Last night I had supper atop a glade in the middle of the Missouri Ozarks. The October evening was unseasonably warm, the sun hanging low above the surrounding oaks and cedars, the dog splashing in the creek at the bottom of the hollow. (That’d be the ‘holler’ if I lived in Mizz-ur-ra, not Mizz-ur-ee.)
Over a small Indian fire, we cooked buffalo steaks, toasted whole-grain rolls, and roasted apples, all speared onto V-necked dogwood shoots and balanced over the embers by a heat-reflecting stone. Twas some feast.
Twas some feast, yes, but one of considerable incongruity too, given that the buffalo and the rolls came from Whole Foods – but then were cooked entirely without benefit of modern convenience save a sharp knife and stick matches.
It just goes to show, technology isn’t a necessity, it’s a convenience – which isn’t to say that we all don’t rely on these conveniences, that they don’t make our lives easier, even better.
Here are ten conveniences that make my life in the kitchen better, easier, kitchen technology that makes me happy to live in the modern world – so long as every once in awhile, “supper is served” in the woods.
Slow Cooker – I recently invested in a programmable slow cooker with 'high' and 'low' and 'keep warm' features – for the first time, I understand why home cooks love their slow cookers. Watch for slow-cooker adaptations of many Kitchen Parade recipes in the next year.
Kitchen Scale – Time and again, I pull out my kitchen scale to measure ingredients, especially for ones such as cheese and nuts and vegetables that measured by either weight and volume. The kitchen scale helps me use ‘just enough’ – not too much, not too little.
Nutrition Analysis Software – Software helps answer ‘what if’ questions related to ingredients and portion size. ‘What if’ I used 1 tablespoon olive oil versus the 4 tablespoons specified? What if this apple pie were cut into 10 slim slices versus 8 generous pieces? For my Windows laptop, I relied on AccuChef. Now that I use a Mac, I use Mac Gourmet and its nutrition analysis plug-in.
FoodSaver – Since paying close attention to cooking on a budget, I’ve started buying meat once a month, then stocking the freezer. The first month, I used the butcher’s packaging, what a mistake. Now I repack the meat into meal-sized portions and also, say, separately package the backs and wings of chickens for making chicken stock, and later then, freeze already-cooked meat for another meal. The FoodSaver vacuum seals the air out of the packaging, so the meat doesn’t get freezer burned and doesn’t leak into the fridge while defrosting. Many thanks to Kalyn from Kalyn's Kitchen for encouraging this purchase!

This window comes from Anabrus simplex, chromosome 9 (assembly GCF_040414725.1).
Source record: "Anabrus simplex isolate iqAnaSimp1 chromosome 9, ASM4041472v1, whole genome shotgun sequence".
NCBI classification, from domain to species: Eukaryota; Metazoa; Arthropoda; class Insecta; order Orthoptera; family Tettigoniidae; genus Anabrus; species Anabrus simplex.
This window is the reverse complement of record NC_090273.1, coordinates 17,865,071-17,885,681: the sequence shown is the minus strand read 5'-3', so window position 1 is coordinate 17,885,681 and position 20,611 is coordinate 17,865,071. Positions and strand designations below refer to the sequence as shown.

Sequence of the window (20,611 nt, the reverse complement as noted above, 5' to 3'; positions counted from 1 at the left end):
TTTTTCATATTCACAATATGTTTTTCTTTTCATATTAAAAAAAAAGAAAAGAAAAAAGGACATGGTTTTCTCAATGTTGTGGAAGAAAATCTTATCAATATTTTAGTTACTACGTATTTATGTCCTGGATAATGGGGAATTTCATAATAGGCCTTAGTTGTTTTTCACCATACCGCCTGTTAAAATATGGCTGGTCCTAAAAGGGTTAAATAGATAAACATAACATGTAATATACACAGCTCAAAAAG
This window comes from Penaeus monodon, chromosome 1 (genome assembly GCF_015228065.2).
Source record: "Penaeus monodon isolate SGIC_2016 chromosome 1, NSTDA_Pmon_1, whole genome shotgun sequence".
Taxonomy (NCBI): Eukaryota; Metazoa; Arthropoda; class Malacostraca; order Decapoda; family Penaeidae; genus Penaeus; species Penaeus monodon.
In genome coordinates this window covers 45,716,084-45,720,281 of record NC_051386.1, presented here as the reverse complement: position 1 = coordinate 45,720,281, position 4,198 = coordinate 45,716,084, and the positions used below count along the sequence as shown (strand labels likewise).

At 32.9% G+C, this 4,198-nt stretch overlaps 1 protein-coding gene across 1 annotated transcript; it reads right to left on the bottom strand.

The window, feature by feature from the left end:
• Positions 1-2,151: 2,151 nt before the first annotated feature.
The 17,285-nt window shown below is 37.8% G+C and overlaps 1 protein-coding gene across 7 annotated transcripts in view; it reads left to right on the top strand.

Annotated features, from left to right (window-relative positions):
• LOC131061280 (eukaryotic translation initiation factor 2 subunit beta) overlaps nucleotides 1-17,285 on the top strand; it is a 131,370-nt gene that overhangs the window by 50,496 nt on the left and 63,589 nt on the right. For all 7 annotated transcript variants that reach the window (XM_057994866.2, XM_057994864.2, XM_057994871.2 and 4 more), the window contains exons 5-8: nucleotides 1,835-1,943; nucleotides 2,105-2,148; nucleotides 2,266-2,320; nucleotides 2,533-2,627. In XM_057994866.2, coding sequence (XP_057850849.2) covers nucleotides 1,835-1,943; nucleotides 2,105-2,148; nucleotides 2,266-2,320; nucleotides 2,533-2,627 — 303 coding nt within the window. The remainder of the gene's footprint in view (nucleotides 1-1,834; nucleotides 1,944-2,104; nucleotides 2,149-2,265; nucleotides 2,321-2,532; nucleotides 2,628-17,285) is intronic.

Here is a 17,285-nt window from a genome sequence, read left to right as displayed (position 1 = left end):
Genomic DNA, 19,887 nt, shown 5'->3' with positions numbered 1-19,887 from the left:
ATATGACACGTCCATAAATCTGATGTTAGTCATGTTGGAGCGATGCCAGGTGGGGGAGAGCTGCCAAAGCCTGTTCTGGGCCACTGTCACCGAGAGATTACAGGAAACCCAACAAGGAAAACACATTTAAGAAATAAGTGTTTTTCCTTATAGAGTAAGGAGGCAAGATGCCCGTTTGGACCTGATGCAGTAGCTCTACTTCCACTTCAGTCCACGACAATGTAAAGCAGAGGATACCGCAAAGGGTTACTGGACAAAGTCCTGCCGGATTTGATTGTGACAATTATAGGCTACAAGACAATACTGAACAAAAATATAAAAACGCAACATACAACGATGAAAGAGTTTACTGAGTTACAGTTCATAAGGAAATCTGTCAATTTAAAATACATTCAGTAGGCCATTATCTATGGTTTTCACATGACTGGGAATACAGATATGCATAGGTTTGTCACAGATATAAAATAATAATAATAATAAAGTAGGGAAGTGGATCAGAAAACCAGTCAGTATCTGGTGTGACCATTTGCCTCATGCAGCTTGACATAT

Immersion Blender – I do love my Cuisinart food processor but it’s the immersion blender I turn to more often, both the blender itself and the mini food processor attachment. They’re small, handy and easily fit into the dishwasher.
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Electric tea kettle – Do we really need an appliance that boils water? Well, yes, at least I do. Faster than the stove or the microwave, an electric tea kettle heats the water for a fast soup or fast plate of pasta. My small electric kettle from Presto boils water to the perfect temperature for tea, too!
Ice Cream Maker – This molasses ice cream reminded me how fun it is to create unusual ice cream flavors, with cream and eggs and sugar, no stabilizers, no chemicals. An ice cream maker makes it oh-so-convenient.
Food Blog Search – If you love the creativity and common sense recipes of food bloggers, be sure to bookmark the food blog search engine designed by food bloggers Elise, Kalyn and me that includes (so far!) 2600 top food blogs from across the world.
Delicious – Once you find an enticing recipe on Food Blog Search, save it for later using Delicious. Tag the recipes with your own terms, whatever will make it easy to find them later. I use terms like ‘zucchini’, ‘brown rice’, even qualities like ‘easy’ and cooking occasions like my ‘book club’. It's also easy to share your collection with friends and family, just send them the link to your very own page on Delicious. For A Veggie Venture, I use Delicious to collect delicious-looking vegetable recipes from other food blogs, called VegetableSpotting.
Printer – Okay so perhaps I’m a kitchen luddite because I don’t carry my laptop into the kitchen to cook from. Me, I want to print the recipe so I can make notes about my own ideas and adaptations, so a printer is essential.
And you? So. That’s my Top Ten list of favorite kitchen tools. What wouldn’t be on your list? What IS on your own list? Drop a quick e-mail, leave a comment. I’d love to know!
Kitchen Parade is written by second-generation food columnist Alanna Kellogg and features fresh, seasonal dishes for every-day healthful eating and occasional indulgences.
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